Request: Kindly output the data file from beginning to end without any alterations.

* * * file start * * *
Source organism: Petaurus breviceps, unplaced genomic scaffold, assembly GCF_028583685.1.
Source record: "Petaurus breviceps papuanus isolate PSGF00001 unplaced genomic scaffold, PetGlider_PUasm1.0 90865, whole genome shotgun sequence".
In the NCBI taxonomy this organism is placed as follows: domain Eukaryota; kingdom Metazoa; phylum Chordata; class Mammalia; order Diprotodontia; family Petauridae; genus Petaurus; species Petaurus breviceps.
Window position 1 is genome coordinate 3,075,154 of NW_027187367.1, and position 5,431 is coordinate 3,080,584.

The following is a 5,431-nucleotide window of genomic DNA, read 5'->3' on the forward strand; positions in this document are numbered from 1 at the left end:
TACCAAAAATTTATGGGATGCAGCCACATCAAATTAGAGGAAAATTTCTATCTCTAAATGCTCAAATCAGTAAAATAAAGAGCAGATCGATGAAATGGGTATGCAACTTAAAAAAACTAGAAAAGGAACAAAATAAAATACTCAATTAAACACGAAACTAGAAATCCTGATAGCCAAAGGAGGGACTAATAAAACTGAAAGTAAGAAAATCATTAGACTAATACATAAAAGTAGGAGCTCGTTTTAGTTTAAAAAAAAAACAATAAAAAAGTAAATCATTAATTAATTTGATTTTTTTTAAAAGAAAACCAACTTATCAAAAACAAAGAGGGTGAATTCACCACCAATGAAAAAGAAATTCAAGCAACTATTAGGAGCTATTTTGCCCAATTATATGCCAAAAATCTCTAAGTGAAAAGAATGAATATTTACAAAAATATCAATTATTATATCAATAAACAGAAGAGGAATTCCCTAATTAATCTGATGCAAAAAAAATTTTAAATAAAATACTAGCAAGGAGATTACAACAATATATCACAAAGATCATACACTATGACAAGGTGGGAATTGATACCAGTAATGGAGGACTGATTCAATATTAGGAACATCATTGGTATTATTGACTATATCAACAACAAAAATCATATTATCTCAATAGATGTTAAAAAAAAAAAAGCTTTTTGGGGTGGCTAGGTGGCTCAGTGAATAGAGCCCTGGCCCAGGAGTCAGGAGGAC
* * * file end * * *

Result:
Source organism: Petaurus breviceps, unplaced genomic scaffold, assembly GCF_028583685.1.
Source record: "Petaurus breviceps papuanus isolate PSGF00001 unplaced genomic scaffold, PetGlider_PUasm1.0 90865, whole genome shotgun sequence".
In the NCBI taxonomy this organism is placed as follows: domain Eukaryota; kingdom Metazoa; phylum Chordata; class Mammalia; order Diprotodontia; family Petauridae; genus Petaurus; species Petaurus breviceps.
Window position 1 is genome coordinate 3,075,154 of NW_027187367.1, and position 5,431 is coordinate 3,080,584.

The following is a 5,431-nucleotide window of genomic DNA, read 5'->3' on the forward strand; positions in this document are numbered from 1 at the left end:
TACCAAAAATTTATGGGATGCAGCCACATCAAATTAGAGGAAAATTTCTATCTCTAAATGCTCAAATCAGTAAAATAAAGAGCAGATCGATGAAATGGGTATGCAACTTAAAAAAACTAGAAAAGGAACAAAATAAAATACTCAATTAAACACGAAACTAGAAATCCTGATAGCCAAAGGAGGGACTAATAAAACTGAAAGTAAGAAAATCATTAGACTAATACATAAAAGTAGGAGCTCGTTTTAGTTTAAAAAAAAAACAATAAAAAAGTAAATCATTAATTAATTTGATTTTTTTTAAAAGAAAACCAACTTATCAAAAACAAAGAGGGTGAATTCACCACCAATGAAAAAGAAATTCAAGCAACTATTAGGAGCTATTTTGCCCAATTATATGCCAAAAATCTCTAAGTGAAAAGAATGAATATTTACAAAAATATCAATTATTATATCAATAAACAGAAGAGGAATTCCCTAATTAATCTGATGCAAAAAAAATTTTAAATAAAATACTAGCAAGGAGATTACAACAATATATCACAAAGATCATACACTATGACAAGGTGGGAATTGATACCAGTAATGGAGGACTGATTCAATATTAGGAACATCATTGGTATTATTGACTATATCAACAACAAAAATCATATTATCTCAATAGATGTTAAAAAAAAAAAAGCTTTTTGGGGTGGCTAGGTGGCTCAGTGAATAGAGCCCTGGCCCAGGAGTCAGGAGGAC